(2) Found in Patricia Treece's Apparitions of Modern Saints (Ann Arbor, MI: Servant Publications, 2001), p.35.
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If you are more of an audio-visual person, here is a video of my testimony, (I'd advance to 2 minutes.) And wow - look at that awesomely weird expression on my face!

1 comment:

  1. Reasons to Believe in Jesus

    Reasons to believe Jesus is alive in a new life with God can be found in quotes from two prominent atheists and a biology textbook.


    Thus the passion of man is the reverse of that of Christ, for man loses himself as man in order that God may be born. But the idea of God is contradictory and we lose ourselves in vain. Man is a useless passion. (Jean-Paul Sartre, Being and Nothingness: A Phenomenological Essay on Ontology, New York: Washington Square Press, p. 784)

    Among the traditional candidates for comprehensive understanding of the relation of mind to the physical world, I believe the weight of evidence favors some from of neutral monism over the traditional alternatives of materialism, idealism, and dualism. (Thomas Nagel, Mind and Cosmos: Why the Materialist Neo-Darwinian Conception of Nature Is Almost Certainly False, location 69 of 1831)

    And certain properties of the human brain distinguish our species from all other animals. The human brain is, after all, the only known collection of matter that tries to understand itself. To most biologists, the brain and the mind are one and the same; understand how the brain is organized and how it works, and we’ll understand such mindful functions as abstract thought and feelings. Some philosophers are less comfortable with this mechanistic view of mind, finding Descartes’ concept of a mind-body duality more attractive. (Neil Campbell, Biology, 4th edition, p. 776 )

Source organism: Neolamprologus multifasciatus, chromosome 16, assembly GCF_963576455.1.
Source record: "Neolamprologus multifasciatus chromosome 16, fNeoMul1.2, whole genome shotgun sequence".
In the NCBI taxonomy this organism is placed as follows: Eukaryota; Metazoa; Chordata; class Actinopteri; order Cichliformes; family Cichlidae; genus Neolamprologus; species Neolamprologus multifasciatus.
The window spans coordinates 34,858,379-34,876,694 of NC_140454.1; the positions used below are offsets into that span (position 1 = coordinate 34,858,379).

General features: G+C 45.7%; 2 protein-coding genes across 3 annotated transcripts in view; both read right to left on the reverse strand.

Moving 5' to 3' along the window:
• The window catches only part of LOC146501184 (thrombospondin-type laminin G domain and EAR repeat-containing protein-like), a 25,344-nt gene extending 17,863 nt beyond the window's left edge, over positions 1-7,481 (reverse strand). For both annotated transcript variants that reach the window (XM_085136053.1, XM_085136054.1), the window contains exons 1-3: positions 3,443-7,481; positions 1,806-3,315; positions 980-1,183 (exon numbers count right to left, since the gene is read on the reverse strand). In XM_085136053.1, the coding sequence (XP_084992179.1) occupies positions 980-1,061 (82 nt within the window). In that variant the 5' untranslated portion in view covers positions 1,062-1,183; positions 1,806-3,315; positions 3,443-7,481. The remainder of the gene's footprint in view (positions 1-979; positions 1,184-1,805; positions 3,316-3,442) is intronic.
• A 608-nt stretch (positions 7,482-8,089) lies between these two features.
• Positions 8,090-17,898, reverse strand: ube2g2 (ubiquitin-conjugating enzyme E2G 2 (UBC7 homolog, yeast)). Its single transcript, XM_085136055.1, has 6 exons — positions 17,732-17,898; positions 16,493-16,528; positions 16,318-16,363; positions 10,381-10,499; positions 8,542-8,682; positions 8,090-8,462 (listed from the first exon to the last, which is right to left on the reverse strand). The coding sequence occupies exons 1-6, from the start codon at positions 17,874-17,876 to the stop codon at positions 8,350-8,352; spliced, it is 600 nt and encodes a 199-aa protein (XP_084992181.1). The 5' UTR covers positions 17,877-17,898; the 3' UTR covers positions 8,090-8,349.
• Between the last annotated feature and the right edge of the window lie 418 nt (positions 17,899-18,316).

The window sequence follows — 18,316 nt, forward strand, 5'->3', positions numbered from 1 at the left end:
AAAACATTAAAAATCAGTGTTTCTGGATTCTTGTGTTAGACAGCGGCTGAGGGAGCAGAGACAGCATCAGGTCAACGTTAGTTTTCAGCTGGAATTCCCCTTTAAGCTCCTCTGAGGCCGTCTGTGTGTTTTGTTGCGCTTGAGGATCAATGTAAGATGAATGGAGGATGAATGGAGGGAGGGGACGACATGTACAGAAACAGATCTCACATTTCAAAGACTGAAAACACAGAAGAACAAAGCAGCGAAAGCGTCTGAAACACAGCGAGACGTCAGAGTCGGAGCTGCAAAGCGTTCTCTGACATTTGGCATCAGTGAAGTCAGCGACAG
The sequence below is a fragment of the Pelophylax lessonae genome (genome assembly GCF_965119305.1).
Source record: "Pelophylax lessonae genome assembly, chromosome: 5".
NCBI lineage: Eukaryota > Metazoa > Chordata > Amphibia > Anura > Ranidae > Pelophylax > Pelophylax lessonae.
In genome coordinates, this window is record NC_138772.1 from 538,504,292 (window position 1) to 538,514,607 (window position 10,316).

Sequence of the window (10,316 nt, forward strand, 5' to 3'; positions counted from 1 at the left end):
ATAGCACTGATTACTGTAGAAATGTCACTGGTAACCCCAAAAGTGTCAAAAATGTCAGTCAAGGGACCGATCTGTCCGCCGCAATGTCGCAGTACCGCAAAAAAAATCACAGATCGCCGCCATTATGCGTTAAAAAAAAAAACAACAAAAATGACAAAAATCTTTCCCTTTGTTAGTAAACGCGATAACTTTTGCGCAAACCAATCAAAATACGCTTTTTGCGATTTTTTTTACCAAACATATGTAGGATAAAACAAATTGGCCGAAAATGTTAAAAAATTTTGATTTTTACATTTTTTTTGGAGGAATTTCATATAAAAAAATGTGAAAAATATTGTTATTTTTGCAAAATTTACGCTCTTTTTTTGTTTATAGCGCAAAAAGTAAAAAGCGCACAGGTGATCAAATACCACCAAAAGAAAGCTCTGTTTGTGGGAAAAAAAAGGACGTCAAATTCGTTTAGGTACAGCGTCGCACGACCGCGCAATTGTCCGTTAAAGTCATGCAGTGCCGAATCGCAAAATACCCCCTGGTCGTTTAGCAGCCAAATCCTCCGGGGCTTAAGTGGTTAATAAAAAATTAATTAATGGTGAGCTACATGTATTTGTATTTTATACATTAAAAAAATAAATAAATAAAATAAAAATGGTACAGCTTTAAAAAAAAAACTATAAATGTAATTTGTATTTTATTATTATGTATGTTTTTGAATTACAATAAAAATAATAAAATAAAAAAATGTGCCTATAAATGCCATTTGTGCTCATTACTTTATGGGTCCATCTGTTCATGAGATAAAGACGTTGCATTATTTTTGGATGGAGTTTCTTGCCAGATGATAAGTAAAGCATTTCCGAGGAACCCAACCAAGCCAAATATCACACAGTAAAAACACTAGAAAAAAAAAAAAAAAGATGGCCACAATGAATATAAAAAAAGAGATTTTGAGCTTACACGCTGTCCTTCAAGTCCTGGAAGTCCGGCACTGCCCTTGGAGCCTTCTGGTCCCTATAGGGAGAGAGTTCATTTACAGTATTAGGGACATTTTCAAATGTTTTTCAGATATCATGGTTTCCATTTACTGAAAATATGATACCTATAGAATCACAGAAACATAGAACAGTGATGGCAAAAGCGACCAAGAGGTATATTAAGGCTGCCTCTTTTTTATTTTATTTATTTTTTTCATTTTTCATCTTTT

Sartre speaks of the "passion of man," not the passion of Christians. He is acknowledging that all religions east and west believe there is a transcendental reality and that perfect fulfillment comes from being united with this reality after we die. He then defines this passion with a reference to Christian doctrine which means he is acknowledging the historical reasons for believing in Jesus. He does not deny God exists. He is only saying the concept of God is contradictory. He then admits that since life ends in the grave, it has no meaning.


    From the title of the book, you can see that Nagel understands that humans are embodied sprits and that the humans soul is spiritual. He says, however, that dualism and idealism are "traditional" alternatives to materialism. Dualism and idealism are just bright ideas from Descartes and Berkeley. The traditional alternative to materialism is monism. According to Thomas Aquinas unity is the transcendental property of being. Campbell does not even grasp the concept of monism. The only theories he grasps are dualism and materialism.


    If all atheists were like Sartre, it would be an obstacle to faith. An important reason to believe in Jesus is that practically all atheists are like Nagel and Campbell, not like Sartre.


    by David Roemer

    347-417-4703


    http://www.newevangelization.info